Saturday, December 20, 2014




Dead Sushi (originally Deddo Sushi), directed by Noboru Iguchi and released in 2012 to no special fanfare, is simply the BEST SQUIDMAS MOVIE YOU ARE EVER LIKELY TO SEE.  It has all the necessary ingredients (she chuckled) -- vinegared short-grain rice, toasted nori, vengeful mad scientists, toro maguro, office politics, salmon roe, karate kicks, hot springs, knife and axe mayhem, Big Pharma, Shrimp, French kissing, drooling zombies, sliced Alligator pears, robot dancing, and of course flying Squid.  For a hundred and one reasons, this movie is a sort of Miracle on 34th Street -- for fish.

PLOT SUMMARY:  I have to dispense with this section of the review.  The director crammed so much stuff into this story (see the paragraph above) that if I tried to describe it, it would sound like the dog's breakfast.  I will tell you this much: it's about a failed sushi chef who finds herself when faced with an unexpected challenge -- FLYING KILLER SUSHI.  But telling you that is like telling you that Eraserhead is a story about a printer named Henry who has a baby with his girlfriend Mary.  I just can't cover the story properly in print.


>> This is technically an action comedy, by human reckoning, with a lot of blood in it.  By OUR sort of reckoning, FISH reckoning, it is a heart-warming tale of fish coming together with the humans who appreciate them most, in the most unlikely frame imaginable -- a gory comedy.  It's so incongruous, it could make a Catfish laugh.

>> This movie could only have come out of Japan.  Nobody else -- not the Norwegians, not the Inuit, nobody -- feels this way or understands this much about fish.  And with all their deep communion with the piscatorial race, only a single Japanese filmmaker came up with anything like this story.  And he made it into a comedy!  I can't get over that!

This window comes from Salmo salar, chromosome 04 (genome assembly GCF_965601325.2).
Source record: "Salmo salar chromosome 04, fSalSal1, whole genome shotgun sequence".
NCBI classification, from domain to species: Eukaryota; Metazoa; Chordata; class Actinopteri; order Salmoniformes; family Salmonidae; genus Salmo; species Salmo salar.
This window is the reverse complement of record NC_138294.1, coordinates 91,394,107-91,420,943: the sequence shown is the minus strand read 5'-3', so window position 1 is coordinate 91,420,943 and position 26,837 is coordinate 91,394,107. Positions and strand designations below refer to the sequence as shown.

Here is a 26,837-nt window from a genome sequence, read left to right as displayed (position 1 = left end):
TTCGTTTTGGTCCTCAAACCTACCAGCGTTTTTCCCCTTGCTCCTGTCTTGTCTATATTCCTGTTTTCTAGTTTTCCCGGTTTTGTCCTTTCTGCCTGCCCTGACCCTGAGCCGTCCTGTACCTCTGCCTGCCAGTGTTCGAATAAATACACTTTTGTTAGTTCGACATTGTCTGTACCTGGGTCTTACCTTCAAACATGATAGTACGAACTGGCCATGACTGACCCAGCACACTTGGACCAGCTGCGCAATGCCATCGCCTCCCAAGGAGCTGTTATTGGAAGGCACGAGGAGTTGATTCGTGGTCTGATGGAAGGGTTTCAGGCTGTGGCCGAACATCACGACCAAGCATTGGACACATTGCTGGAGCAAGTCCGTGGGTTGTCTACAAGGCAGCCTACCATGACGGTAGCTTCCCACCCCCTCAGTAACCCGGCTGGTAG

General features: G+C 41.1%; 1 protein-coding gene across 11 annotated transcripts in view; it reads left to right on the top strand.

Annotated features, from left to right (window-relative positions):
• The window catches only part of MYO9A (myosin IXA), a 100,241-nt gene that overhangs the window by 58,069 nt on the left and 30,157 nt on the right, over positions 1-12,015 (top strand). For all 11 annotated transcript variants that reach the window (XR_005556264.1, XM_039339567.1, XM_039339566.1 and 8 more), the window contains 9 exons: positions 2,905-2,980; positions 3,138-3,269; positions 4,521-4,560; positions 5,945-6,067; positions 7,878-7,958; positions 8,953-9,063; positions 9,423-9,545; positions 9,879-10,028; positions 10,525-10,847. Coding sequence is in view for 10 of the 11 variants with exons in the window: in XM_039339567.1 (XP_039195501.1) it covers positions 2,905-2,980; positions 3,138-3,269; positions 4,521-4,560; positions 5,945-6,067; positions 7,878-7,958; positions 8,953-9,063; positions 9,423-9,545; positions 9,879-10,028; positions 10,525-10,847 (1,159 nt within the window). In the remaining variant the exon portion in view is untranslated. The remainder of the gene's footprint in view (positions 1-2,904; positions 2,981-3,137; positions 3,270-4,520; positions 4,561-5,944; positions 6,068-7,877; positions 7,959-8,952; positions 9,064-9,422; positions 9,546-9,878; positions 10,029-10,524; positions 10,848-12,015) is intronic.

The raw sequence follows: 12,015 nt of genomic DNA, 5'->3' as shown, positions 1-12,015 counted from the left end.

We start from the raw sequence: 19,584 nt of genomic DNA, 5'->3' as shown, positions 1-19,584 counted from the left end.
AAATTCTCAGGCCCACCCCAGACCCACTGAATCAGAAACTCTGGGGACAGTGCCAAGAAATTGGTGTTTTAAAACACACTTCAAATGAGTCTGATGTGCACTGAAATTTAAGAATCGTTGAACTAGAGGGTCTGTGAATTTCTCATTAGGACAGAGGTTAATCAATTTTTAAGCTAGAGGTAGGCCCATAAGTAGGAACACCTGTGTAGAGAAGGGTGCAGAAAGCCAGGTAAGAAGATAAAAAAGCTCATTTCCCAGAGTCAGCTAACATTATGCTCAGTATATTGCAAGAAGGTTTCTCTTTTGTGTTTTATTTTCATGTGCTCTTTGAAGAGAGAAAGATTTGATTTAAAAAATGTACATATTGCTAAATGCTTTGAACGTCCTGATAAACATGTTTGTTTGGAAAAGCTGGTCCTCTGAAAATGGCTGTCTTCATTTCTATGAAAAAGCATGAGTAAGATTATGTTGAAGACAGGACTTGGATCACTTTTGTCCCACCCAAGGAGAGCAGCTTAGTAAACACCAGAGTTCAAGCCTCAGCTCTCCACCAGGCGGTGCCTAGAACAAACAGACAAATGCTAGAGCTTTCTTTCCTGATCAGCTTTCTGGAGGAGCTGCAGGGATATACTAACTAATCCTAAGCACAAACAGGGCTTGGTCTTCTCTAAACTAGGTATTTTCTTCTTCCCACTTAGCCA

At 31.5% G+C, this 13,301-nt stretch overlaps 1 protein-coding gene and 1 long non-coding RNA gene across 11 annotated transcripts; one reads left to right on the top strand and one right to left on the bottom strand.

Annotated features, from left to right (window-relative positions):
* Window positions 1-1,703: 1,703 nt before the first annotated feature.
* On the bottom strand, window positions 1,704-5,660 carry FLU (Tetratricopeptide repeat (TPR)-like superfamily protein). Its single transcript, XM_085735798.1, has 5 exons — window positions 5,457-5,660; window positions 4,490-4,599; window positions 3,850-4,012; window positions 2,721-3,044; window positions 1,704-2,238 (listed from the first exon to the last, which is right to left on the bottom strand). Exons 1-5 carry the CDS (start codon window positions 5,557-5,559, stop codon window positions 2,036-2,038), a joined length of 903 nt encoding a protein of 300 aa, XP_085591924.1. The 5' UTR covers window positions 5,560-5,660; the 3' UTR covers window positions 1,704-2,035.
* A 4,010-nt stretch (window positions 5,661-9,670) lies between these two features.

>> I really think that humans must find the whole idea of a fish merger with the human race more palatable -- you should pardon the expression -- if it's framed as a violent takeover of THEIR race by OURS.  This is why so many of these movies have to be horror pictures.  (Almost all of them, actually.)  Shaved Monkeys cannot seem to work and play well with other species, at least not since the introduction of the flush toilet.  But the director manages to use their typical monkeycentric, "us & them" thinking against them, demonstrating that the only people who really have a shot at winning this war are the ones who willing to communicate with their frenemies, the fish.


>>  They also made this story more palatable to the Naked Ape viewer by bowing to the constant, ravening human need for STATUS.  The bipeds squaring off against each other in this story are a brilliant research chemist, a gifted sushi chef and the president of a corporation, backed by his flunkies.  For a human watching this movie, the sushi are only pawns in a personal human revenge scheme, and only the superiority of the greatest competitor in the HUMAN contest can be the winner. 

>>  For a fish viewer, it's obvious that the only real winners are the FISH.  They come back from the dead (this time in a way even humans can understand), they take over any human they come in contact with, and in the shattering climax, THE RECRUITING LANDFISH STEPS RIGHT UP TO THE CAMERA, REVEALS HIS TRUE IDENTITY AND SAYS HOWDY-DO!  I have to tell you that two of the landfish operatives watching this movie with me last night BURST INTO TEARS during this scene.  We all wish we could do what this guy did.  We all dream about it at night.  THIS GUY UPPED AND DID IT.  It was overwhelming.

>> And then he did something else we all wish we could do:  get back at those who fail to follow us into the sea.  Wait'll you see that scene.  Dang!

Don't just SEE this movie.  You need to OWN it.


Blogger Ur-spo said...


6:35 PM  

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